Congress president Sonia Gandhi launched her sharpest attack yet on the Bharatiya Janata Party on Monday, making a rare television appearance to urge voters to reject "divisive and autocratic" forces that would ruin the country's "Bharatiyata" and "Hindustaniyat".
Sonia's United Progressive Alliance (UPA) government is fighting a battle for survival in the face of a high-voltage challenge from the Bharatiya Janata Party (BJP), which opinion polls predict will emerge as the single largest party in the ongoing general elections due to end on May 12.
Without taking the BJP’s name, Sonia, speaking in Hindi, said that her party was fighting this election to protect the “very heart and soul” of India from those who sought to change it and divide the people of the country.
“We want unity. They want to impose uniformity. They say, ‘Just believe in Me’… Their vision, clouded with hatred and falsehood, their ideology, divisive and autocratic, will drive us to the ruination of our Bharatiyata, our Hindustaniyat,” she said. Her address was aired on all Hindi channels starting at 8.57 pm and lasted nearly three minutes.
The BJP reacted angrily, with spokesperson Prakash Javdekar terming Sonia's speech a show of desperation. "We have been seeking votes on Bharatiyata. The Congress has been asking for votes for the dynasty," he said, a reference to the Gandhi family.
The Congress has pitched the elections as a battle between communal and secular ideologies. It had come under attack from its allies, particularly Nationalist Congress Party chief Sharad Pawar, for not campaigning aggressively enough. But it has raised the temperature over the past few days, with Sonia's son Rahul, the party's vice-president, taking on the BJP's PM candidate Narendra Modi for not acknowledging his wife's existence in the past.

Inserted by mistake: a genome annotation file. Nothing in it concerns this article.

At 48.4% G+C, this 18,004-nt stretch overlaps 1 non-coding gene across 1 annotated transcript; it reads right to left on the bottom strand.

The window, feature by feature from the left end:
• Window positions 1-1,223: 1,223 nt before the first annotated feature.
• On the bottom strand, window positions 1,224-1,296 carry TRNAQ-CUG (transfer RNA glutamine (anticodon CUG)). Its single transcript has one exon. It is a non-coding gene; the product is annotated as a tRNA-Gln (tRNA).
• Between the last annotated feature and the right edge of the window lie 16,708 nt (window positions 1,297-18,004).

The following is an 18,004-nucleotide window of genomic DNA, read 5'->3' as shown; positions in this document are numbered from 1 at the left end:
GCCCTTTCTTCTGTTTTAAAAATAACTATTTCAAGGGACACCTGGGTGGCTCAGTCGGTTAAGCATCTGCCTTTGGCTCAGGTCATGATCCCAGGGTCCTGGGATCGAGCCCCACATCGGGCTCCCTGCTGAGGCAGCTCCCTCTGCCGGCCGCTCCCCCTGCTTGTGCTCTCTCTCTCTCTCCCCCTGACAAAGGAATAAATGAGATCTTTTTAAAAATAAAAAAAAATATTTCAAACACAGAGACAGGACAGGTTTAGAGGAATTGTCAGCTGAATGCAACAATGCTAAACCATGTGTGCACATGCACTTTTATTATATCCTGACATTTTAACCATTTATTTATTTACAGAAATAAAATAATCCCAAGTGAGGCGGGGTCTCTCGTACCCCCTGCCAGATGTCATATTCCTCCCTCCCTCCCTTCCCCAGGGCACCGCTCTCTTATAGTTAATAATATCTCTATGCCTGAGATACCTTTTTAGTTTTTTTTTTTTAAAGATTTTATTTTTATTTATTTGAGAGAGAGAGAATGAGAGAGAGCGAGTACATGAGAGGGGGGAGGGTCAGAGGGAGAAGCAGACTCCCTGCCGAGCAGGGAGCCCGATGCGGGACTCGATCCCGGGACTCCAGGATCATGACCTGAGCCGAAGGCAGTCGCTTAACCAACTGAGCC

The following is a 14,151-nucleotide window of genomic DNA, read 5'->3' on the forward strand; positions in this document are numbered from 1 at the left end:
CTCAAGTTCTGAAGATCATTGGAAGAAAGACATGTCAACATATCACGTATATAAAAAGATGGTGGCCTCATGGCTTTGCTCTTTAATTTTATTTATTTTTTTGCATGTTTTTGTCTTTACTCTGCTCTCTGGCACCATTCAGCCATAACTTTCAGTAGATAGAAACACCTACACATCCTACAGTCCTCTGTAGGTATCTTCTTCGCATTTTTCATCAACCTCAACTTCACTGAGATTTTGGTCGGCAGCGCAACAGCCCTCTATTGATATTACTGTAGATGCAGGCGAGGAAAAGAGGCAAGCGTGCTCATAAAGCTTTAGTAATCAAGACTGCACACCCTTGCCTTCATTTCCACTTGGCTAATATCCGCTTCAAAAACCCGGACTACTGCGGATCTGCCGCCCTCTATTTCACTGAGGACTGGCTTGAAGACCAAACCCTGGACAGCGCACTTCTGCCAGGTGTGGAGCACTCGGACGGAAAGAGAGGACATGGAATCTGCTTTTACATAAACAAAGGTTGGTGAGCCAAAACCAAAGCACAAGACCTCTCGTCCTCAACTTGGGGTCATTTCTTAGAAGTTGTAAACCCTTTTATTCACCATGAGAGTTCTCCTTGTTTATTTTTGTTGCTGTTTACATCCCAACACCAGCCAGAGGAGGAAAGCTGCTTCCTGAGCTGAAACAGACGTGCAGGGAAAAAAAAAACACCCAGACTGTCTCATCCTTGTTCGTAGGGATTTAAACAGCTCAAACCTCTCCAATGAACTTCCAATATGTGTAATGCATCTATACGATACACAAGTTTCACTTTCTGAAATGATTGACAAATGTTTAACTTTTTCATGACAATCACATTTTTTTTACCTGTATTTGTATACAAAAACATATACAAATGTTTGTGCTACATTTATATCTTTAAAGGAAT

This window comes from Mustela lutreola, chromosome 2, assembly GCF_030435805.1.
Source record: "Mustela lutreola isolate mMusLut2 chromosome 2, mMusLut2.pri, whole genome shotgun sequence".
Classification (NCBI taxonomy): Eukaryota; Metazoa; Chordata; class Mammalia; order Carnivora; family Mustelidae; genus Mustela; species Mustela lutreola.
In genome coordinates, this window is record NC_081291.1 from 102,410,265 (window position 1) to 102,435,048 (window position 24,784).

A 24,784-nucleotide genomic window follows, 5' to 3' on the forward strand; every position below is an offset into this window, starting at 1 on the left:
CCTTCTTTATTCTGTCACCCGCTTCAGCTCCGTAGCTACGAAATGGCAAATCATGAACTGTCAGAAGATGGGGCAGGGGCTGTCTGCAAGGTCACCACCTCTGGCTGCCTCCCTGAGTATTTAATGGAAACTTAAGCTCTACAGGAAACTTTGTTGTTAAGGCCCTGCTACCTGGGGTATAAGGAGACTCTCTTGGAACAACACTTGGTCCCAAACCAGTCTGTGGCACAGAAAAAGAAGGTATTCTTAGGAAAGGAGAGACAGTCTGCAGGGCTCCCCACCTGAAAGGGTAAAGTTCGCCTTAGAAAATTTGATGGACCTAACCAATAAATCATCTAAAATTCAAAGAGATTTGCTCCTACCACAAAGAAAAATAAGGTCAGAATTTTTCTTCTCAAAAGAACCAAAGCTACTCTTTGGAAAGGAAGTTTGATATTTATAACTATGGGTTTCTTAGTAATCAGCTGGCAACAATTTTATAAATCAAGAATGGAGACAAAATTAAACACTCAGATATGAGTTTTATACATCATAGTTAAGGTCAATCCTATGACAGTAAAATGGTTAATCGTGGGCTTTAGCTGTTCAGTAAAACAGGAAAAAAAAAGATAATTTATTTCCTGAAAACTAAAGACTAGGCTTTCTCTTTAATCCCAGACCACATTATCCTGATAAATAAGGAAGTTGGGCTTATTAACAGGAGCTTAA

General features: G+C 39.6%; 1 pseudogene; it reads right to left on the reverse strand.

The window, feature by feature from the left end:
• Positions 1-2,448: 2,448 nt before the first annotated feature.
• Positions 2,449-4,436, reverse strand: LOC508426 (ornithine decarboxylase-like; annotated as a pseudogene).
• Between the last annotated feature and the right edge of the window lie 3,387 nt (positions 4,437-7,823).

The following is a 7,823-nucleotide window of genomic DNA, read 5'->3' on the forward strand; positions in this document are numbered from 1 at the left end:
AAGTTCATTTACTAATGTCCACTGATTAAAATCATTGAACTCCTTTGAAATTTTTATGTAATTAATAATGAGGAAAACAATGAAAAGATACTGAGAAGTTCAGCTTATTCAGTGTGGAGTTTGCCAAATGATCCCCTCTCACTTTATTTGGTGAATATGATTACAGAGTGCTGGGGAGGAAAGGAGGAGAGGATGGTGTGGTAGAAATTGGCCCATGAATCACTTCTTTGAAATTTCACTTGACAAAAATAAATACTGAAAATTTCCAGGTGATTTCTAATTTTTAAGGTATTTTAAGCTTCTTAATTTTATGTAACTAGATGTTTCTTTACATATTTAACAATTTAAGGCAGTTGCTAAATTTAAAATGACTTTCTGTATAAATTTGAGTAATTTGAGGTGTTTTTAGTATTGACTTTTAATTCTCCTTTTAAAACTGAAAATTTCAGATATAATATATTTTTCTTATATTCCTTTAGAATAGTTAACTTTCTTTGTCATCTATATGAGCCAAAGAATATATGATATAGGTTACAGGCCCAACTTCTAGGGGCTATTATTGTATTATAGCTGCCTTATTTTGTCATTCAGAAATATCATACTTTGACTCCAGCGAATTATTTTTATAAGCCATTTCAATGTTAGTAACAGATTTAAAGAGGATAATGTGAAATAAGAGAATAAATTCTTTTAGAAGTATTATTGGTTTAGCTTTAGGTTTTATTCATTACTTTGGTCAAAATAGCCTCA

Sonia praised Indians for upholding certain core beliefs and values that have united diverse people into one nation. “Today I want to share with you what is in my heart, what makes me proud to be Indian, as each of you is a proud Indian. Our India is founded on certain core beliefs and values. It is these basic beliefs that have united all of us, diverse people, into one nation. I learnt these from you, as you made me one of your own,” said the Italian-born widow of late PM Rajiv Gandhi.
“We are fighting in this election for a future where power is not the preserve of a select few, but exercised by the many,” she said. “I ask each of you to think from your heart and decide what direction, what path you want our country to take.”